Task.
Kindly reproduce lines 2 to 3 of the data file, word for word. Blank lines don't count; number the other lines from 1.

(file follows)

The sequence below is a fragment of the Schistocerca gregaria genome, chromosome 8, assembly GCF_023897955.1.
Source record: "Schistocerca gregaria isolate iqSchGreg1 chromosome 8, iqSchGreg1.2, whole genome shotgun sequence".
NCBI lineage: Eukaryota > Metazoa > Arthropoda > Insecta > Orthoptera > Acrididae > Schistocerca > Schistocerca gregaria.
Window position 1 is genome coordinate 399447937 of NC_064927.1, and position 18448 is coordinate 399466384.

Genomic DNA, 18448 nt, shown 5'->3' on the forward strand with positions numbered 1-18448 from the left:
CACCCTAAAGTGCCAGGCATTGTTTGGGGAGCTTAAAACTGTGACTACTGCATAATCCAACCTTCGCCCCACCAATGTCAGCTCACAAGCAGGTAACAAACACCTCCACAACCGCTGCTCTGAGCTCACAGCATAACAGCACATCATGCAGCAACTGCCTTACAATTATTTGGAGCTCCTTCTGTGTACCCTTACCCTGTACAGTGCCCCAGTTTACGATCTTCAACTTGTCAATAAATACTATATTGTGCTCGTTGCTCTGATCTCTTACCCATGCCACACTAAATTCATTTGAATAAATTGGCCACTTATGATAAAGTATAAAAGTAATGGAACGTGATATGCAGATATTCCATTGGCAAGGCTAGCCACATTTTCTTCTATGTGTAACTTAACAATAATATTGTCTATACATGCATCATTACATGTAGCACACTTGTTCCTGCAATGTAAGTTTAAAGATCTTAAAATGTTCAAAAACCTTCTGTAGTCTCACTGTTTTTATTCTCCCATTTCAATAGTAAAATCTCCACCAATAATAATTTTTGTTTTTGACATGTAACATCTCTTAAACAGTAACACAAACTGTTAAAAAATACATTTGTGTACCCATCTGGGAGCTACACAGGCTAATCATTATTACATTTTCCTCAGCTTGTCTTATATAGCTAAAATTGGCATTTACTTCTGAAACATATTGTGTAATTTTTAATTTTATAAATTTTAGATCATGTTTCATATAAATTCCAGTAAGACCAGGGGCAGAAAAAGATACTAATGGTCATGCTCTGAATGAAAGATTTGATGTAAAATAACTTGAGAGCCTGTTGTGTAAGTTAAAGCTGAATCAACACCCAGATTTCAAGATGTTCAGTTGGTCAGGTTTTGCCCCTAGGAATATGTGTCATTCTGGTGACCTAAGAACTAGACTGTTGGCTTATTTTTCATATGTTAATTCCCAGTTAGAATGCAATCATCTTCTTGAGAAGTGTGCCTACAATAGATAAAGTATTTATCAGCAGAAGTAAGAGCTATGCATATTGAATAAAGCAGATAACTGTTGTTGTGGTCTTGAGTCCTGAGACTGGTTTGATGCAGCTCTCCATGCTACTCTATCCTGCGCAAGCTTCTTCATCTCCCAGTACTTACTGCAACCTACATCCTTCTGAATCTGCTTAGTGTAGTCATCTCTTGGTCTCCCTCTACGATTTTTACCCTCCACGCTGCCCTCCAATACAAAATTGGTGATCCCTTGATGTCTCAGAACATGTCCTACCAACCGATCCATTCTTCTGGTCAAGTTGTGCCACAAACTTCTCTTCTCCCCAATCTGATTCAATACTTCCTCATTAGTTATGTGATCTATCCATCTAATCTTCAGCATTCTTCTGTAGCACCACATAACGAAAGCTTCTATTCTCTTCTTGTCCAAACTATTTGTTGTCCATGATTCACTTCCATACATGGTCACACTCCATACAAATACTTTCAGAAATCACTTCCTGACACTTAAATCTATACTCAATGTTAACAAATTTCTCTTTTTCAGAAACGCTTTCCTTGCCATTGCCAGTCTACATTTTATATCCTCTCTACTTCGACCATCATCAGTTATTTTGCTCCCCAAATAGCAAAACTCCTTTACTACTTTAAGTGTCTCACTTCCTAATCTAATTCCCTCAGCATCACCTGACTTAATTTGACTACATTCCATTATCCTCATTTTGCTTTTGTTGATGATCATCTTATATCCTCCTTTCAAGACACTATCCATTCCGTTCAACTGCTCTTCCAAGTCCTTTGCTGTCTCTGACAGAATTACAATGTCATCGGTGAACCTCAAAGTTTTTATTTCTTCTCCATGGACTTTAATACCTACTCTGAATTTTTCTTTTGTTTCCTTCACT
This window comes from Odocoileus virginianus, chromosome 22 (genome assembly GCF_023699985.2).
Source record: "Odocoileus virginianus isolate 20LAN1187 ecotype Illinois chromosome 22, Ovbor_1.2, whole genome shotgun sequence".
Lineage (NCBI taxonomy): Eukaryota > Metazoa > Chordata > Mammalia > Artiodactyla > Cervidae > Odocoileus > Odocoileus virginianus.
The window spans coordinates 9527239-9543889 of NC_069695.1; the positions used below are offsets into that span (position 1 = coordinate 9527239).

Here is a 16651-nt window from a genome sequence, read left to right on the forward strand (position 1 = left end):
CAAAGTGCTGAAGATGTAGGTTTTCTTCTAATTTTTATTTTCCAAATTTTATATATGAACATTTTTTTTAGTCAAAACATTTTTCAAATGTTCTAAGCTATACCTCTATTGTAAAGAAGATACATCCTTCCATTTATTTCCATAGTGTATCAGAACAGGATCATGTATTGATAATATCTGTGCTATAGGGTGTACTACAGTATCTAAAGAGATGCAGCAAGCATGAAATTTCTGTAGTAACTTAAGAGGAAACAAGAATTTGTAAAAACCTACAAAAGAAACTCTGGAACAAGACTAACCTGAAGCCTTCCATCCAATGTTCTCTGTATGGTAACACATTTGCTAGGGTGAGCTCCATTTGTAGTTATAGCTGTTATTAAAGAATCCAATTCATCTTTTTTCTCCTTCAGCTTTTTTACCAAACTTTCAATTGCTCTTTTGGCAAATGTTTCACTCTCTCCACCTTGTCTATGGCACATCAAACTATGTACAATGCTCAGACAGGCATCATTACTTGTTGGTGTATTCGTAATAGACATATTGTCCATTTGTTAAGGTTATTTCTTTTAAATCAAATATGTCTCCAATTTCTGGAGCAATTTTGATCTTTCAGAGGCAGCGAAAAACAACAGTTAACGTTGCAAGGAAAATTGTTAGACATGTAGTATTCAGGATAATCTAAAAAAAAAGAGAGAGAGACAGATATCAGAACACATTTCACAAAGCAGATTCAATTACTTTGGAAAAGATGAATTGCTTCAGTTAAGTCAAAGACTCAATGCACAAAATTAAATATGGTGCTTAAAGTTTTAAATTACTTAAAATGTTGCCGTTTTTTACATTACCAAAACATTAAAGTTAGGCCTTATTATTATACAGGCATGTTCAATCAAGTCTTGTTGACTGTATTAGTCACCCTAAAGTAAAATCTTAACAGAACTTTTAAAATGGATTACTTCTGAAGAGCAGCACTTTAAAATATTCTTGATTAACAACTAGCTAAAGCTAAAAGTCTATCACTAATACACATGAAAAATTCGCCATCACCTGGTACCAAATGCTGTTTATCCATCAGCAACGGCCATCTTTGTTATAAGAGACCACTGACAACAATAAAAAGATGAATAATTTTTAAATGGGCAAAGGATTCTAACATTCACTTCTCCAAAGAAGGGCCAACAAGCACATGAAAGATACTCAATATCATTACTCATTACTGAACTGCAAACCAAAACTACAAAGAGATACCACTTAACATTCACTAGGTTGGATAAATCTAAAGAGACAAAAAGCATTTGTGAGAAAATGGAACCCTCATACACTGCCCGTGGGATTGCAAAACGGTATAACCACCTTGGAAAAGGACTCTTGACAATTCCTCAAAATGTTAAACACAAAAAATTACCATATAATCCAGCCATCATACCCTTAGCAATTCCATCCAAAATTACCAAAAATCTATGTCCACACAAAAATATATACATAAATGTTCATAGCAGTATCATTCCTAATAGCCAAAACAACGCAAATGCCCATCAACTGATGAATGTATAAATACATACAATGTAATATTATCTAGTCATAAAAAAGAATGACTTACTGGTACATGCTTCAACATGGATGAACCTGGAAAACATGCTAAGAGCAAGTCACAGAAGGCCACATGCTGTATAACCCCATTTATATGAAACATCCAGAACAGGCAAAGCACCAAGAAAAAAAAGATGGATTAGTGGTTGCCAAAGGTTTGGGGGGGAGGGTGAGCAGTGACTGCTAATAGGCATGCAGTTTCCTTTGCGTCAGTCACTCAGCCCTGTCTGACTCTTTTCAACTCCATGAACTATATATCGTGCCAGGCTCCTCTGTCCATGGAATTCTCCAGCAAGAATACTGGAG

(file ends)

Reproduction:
Source record: "Schistocerca gregaria isolate iqSchGreg1 chromosome 8, iqSchGreg1.2, whole genome shotgun sequence".
NCBI lineage: Eukaryota > Metazoa > Arthropoda > Insecta > Orthoptera > Acrididae > Schistocerca > Schistocerca gregaria.